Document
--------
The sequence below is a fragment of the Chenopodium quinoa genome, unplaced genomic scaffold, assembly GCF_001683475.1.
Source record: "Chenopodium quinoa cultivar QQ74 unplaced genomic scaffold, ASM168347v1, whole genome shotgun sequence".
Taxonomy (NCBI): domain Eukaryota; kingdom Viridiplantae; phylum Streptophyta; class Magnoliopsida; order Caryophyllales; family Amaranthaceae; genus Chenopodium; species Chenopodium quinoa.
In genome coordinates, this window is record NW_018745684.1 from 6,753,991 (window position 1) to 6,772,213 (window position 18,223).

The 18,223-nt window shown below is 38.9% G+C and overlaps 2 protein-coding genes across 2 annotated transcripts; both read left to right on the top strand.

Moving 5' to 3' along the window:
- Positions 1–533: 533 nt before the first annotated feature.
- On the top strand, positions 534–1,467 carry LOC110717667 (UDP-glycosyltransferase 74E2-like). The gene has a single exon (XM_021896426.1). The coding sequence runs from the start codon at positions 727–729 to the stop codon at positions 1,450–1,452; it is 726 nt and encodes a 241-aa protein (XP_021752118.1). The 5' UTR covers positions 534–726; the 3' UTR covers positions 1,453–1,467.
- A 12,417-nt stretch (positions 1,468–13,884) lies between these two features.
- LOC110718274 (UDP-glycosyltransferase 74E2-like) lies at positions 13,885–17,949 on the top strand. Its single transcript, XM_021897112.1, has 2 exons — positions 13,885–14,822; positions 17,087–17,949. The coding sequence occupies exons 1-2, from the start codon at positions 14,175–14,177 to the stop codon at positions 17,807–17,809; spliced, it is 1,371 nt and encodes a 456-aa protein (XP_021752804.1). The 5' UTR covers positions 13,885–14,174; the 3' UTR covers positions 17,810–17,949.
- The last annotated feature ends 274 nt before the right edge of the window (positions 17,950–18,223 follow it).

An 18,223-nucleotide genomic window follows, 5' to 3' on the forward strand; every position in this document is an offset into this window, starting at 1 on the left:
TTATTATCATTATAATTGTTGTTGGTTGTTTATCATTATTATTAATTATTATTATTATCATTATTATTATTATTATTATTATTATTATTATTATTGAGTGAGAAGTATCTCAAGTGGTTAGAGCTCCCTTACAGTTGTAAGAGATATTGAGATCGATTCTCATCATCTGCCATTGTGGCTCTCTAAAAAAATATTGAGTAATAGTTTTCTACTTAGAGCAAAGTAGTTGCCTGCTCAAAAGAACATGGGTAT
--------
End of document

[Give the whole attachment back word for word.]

The sequence below is a fragment of the Chenopodium quinoa genome, unplaced genomic scaffold, assembly GCF_001683475.1.
Source record: "Chenopodium quinoa cultivar QQ74 unplaced genomic scaffold, ASM168347v1, whole genome shotgun sequence".
Taxonomy (NCBI): domain Eukaryota; kingdom Viridiplantae; phylum Streptophyta; class Magnoliopsida; order Caryophyllales; family Amaranthaceae; genus Chenopodium; species Chenopodium quinoa.
In genome coordinates, this window is record NW_018745684.1 from 6,753,991 (window position 1) to 6,772,213 (window position 18,223).

The 18,223-nt window shown below is 38.9% G+C and overlaps 2 protein-coding genes across 2 annotated transcripts; both read left to right on the top strand.

Moving 5' to 3' along the window:
- Positions 1–533: 533 nt before the first annotated feature.
- On the top strand, positions 534–1,467 carry LOC110717667 (UDP-glycosyltransferase 74E2-like). The gene has a single exon (XM_021896426.1). The coding sequence runs from the start codon at positions 727–729 to the stop codon at positions 1,450–1,452; it is 726 nt and encodes a 241-aa protein (XP_021752118.1). The 5' UTR covers positions 534–726; the 3' UTR covers positions 1,453–1,467.
- A 12,417-nt stretch (positions 1,468–13,884) lies between these two features.
- LOC110718274 (UDP-glycosyltransferase 74E2-like) lies at positions 13,885–17,949 on the top strand. Its single transcript, XM_021897112.1, has 2 exons — positions 13,885–14,822; positions 17,087–17,949. The coding sequence occupies exons 1-2, from the start codon at positions 14,175–14,177 to the stop codon at positions 17,807–17,809; spliced, it is 1,371 nt and encodes a 456-aa protein (XP_021752804.1). The 5' UTR covers positions 13,885–14,174; the 3' UTR covers positions 17,810–17,949.
- The last annotated feature ends 274 nt before the right edge of the window (positions 17,950–18,223 follow it).

An 18,223-nucleotide genomic window follows, 5' to 3' on the forward strand; every position in this document is an offset into this window, starting at 1 on the left:
TTATTATCATTATAATTGTTGTTGGTTGTTTATCATTATTATTAATTATTATTATTATCATTATTATTATTATTATTATTATTATTATTATTATTGAGTGAGAAGTATCTCAAGTGGTTAGAGCTCCCTTACAGTTGTAAGAGATATTGAGATCGATTCTCATCATCTGCCATTGTGGCTCTCTAAAAAAATATTGAGTAATAGTTTTCTACTTAGAGCAAAGTAGTTGCCTGCTCAAAAGAACATGGGTAT